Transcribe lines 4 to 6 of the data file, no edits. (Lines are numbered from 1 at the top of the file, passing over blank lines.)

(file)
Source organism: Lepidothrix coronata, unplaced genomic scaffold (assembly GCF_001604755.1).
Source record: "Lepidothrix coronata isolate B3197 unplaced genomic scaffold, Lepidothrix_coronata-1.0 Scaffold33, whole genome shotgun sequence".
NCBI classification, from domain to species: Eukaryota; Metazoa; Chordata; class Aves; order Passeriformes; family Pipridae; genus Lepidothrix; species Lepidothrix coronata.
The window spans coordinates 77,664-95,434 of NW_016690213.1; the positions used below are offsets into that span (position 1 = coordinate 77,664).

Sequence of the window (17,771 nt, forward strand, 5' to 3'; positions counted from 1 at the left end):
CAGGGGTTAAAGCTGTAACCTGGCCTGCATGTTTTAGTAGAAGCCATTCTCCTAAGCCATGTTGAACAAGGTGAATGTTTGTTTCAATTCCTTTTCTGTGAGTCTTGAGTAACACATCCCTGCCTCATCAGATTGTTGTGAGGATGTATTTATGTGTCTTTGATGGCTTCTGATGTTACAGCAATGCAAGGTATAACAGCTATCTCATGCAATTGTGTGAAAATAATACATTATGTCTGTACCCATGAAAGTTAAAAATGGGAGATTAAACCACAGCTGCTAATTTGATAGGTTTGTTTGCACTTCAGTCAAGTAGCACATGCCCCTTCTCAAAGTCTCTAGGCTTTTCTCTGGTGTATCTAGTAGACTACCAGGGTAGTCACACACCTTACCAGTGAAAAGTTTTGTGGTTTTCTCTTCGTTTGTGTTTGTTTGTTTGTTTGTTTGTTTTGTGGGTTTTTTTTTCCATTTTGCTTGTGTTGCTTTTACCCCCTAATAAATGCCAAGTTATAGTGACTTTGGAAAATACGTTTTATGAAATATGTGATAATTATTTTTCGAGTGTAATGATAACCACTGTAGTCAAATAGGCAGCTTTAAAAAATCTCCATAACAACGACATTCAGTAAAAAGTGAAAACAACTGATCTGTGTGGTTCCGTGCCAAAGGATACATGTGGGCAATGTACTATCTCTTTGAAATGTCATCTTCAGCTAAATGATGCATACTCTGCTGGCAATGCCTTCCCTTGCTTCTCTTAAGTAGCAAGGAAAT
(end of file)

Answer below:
The window spans coordinates 77,664-95,434 of NW_016690213.1; the positions used below are offsets into that span (position 1 = coordinate 77,664).

Sequence of the window (17,771 nt, forward strand, 5' to 3'; positions counted from 1 at the left end):
CAGGGGTTAAAGCTGTAACCTGGCCTGCATGTTTTAGTAGAAGCCATTCTCCTAAGCCATGTTGAACAAGGTGAATGTTTGTTTCAATTCCTTTTCTGTGAGTCTTGAGTAACACATCCCTGCCTCATCAGATTGTTGTGAGGATGTATTTATGTGTCTTTGATGGCTTCTGATGTTACAGCAATGCAAGGTATAACAGCTATCTCATGCAATTGTGTGAAAATAATACATTATGTCTGTACCCATGAAAGTTAAAAATGGGAGATTAAACCACAGCTGCTAATTTGATAGGTTTGTTTGCACTTCAGTCAAGTAGCACATGCCCCTTCTCAAAGTCTCTAGGCTTTTCTCTGGTGTATCTAGTAGACTACCAGGGTAGTCACACACCTTACCAGTGAAAAGTTTTGTGGTTTTCTCTTCGTTTGTGTTTGTTTGTTTGTTTGTTTGTTTTGTGGGTTTTTTTTTCCATTTTGCTTGTGTTGCTTTTACCCCCTAATAAATGCCAAGTTATAGTGACTTTGGAAAATACGTTTTATGAAATATGTGATAATTATTTTTCGAGTGTAATGATAACCACTGTAGTCAAATAGGCAGCTTTAAAAAATCTCCATAACAACGACATTCAGTAAAAAGTGAAAACAACTGATCTGTGTGGTTCCGTGCCAAAGGATACATGTGGGCAATGTACTATCTCTTTGAAATGTCATCTTCAGCTAAATGATGCATACTCTGCTGGCAATGCCTTCCCTTGCTTCTCTTAAGTAGCAAGGAAAT